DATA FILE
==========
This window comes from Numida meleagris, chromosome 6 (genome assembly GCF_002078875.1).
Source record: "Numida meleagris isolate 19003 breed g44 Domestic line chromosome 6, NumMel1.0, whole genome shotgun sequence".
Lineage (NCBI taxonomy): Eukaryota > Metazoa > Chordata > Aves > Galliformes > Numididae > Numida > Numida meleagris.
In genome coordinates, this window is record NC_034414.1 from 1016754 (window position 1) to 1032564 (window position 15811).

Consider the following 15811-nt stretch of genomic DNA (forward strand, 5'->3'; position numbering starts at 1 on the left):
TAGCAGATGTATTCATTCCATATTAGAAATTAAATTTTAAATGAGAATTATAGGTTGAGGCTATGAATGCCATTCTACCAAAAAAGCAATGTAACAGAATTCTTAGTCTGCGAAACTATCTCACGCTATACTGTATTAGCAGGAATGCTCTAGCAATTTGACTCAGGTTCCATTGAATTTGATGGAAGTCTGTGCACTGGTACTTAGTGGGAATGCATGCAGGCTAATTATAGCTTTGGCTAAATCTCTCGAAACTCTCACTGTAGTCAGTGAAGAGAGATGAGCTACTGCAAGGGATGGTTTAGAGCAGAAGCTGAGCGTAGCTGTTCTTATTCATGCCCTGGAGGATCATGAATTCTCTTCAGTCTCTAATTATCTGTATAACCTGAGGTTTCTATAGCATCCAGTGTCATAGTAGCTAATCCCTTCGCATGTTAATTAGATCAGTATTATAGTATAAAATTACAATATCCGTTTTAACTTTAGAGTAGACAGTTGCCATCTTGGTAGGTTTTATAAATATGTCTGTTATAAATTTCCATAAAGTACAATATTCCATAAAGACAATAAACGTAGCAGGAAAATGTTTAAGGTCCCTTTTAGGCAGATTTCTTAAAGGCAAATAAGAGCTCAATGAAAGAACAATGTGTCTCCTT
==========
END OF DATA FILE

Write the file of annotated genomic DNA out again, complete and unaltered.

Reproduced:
This window comes from Numida meleagris, chromosome 6 (genome assembly GCF_002078875.1).
Source record: "Numida meleagris isolate 19003 breed g44 Domestic line chromosome 6, NumMel1.0, whole genome shotgun sequence".
Lineage (NCBI taxonomy): Eukaryota > Metazoa > Chordata > Aves > Galliformes > Numididae > Numida > Numida meleagris.
In genome coordinates, this window is record NC_034414.1 from 1016754 (window position 1) to 1032564 (window position 15811).

Consider the following 15811-nt stretch of genomic DNA (forward strand, 5'->3'; position numbering starts at 1 on the left):
TAGCAGATGTATTCATTCCATATTAGAAATTAAATTTTAAATGAGAATTATAGGTTGAGGCTATGAATGCCATTCTACCAAAAAAGCAATGTAACAGAATTCTTAGTCTGCGAAACTATCTCACGCTATACTGTATTAGCAGGAATGCTCTAGCAATTTGACTCAGGTTCCATTGAATTTGATGGAAGTCTGTGCACTGGTACTTAGTGGGAATGCATGCAGGCTAATTATAGCTTTGGCTAAATCTCTCGAAACTCTCACTGTAGTCAGTGAAGAGAGATGAGCTACTGCAAGGGATGGTTTAGAGCAGAAGCTGAGCGTAGCTGTTCTTATTCATGCCCTGGAGGATCATGAATTCTCTTCAGTCTCTAATTATCTGTATAACCTGAGGTTTCTATAGCATCCAGTGTCATAGTAGCTAATCCCTTCGCATGTTAATTAGATCAGTATTATAGTATAAAATTACAATATCCGTTTTAACTTTAGAGTAGACAGTTGCCATCTTGGTAGGTTTTATAAATATGTCTGTTATAAATTTCCATAAAGTACAATATTCCATAAAGACAATAAACGTAGCAGGAAAATGTTTAAGGTCCCTTTTAGGCAGATTTCTTAAAGGCAAATAAGAGCTCAATGAAAGAACAATGTGTCTCCTT